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Baldwin Gas Lamp LSide
Baldwin Gas Lamp Front
Baldwin Gas Lamp RSide
British Journal Article on Baldwin Gas Lamp
Baldwin Gas Lamp Back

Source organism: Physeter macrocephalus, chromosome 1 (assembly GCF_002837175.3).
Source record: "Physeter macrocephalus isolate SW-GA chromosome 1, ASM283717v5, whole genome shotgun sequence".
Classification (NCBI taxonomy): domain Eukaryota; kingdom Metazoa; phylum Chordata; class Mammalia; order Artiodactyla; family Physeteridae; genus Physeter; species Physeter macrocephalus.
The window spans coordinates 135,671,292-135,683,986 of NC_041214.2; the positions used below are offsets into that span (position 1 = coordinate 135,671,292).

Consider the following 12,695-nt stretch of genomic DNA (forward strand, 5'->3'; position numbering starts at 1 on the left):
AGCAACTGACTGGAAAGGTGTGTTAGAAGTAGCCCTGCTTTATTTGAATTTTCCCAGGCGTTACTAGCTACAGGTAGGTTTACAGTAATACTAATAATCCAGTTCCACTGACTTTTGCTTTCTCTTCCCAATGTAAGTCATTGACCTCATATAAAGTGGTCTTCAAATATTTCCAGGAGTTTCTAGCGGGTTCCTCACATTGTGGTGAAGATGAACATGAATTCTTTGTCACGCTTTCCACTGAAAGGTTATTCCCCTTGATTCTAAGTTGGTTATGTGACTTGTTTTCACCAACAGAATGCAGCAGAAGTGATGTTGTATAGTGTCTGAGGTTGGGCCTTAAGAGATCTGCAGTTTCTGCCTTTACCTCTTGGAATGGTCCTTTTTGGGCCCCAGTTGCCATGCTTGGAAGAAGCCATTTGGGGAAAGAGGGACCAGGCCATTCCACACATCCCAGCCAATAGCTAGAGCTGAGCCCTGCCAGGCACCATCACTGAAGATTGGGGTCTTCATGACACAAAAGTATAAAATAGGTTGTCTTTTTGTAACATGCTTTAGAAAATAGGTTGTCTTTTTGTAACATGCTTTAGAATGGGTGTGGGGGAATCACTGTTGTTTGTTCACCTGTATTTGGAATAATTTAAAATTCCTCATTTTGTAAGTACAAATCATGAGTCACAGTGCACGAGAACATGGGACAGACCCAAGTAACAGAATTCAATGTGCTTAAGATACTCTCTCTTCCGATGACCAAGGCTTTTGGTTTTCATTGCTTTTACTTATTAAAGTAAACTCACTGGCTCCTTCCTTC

Baldwin Gas Lamp Top.JPG - BALDWIN GAS LAMP - Hard to find brass carbide bicycle lamp, precursor to first miner’s carbide lamp by Frederic Baldwin known as the Full Moon, marked on top OPEN SHUT on either side of fill cap and BALDWIN ACETYLENE LAMP U.S.A. on shoulder at top of carbide chamber, 6 in. high with 3 clutches on base of 2 5/8 in. dia, with screw catch on back side and deep dish 3 3/8 in. dia. screw on German silver reflector, nickel plated  (This bicycle lamp is the subject of Frederic E. Baldwin’s noteworthy patent for an acetylene gas lamp filed on Oct. 18, 1899 and awarded on Aug. 28, 1900 as Patent No. 656,874. As noted in the patent claims, the lamp was especially designed for use as a bicycle or carriage lamp but also for general use.  The lamp is historically significant in that the follow-on modification to this lamp known as the Full Moon became the first carbide lamp advertised and marketed for mining use. The history and photos of the Full Moon lamp are discussed elsewhere in the carbide hand lamp section of my website.   An interesting description of the Baldwin Acetylene Bicycle Lamp is presented in the July 13, 1900 edition of the English Mechanic and World of Science No. 1842.  The article as paraphrased in the following notes that a lamp which is noteworthy for its “cheapness, cleanliness, simplicity and efficiency” has been introduced by Mr. A. H. Funke of 101-103 Duane Street, Manhattan, New York City.  The article goes on to describe the Baldwin lamp as termed by Mr. Funke as comprises a water tank in the upper part of the lamp and a carbide chamber secured to the base of the lamp by three clips.  The carbide rests upon a removable tray provided with a central perforated tube about which a porous fabric is wrapped.  A spring-pressed follower is employed to prevent the carbide from being jolted out of its chamber.  The follower consists of two centrally perforated discs connected by a helical spring.  Water is fed through to the central tube of the carbide tray by a small downwardly projecting duct provided with a valve, the stem of which is screwed to the top of the water tank.  An index finger is provided to show whether the valve is open or closed. The filled tank with the valve open trickles water into the central tube of the tray, percolates through the porous fabric, and generates gas as it comes into contact with the carbide.  The gas is filtered through cotton and fed to a burner located in the focus of a powerful parabolic reflector.  By releasing the clips which hold the carbide chamber in place, the chamber can be removed without soiling the fingers.  The burner pipe can be cleaned by unscrewing the reflector.  The lamp weighs 11 oz., is only 6 in. high, and throws a brilliant white light for a distance of 50 ft. The lamp is made entirely of brass, well finished and nickel plated and is furnished with a German silver reflector which can easily be cleaned and will not become yellow.)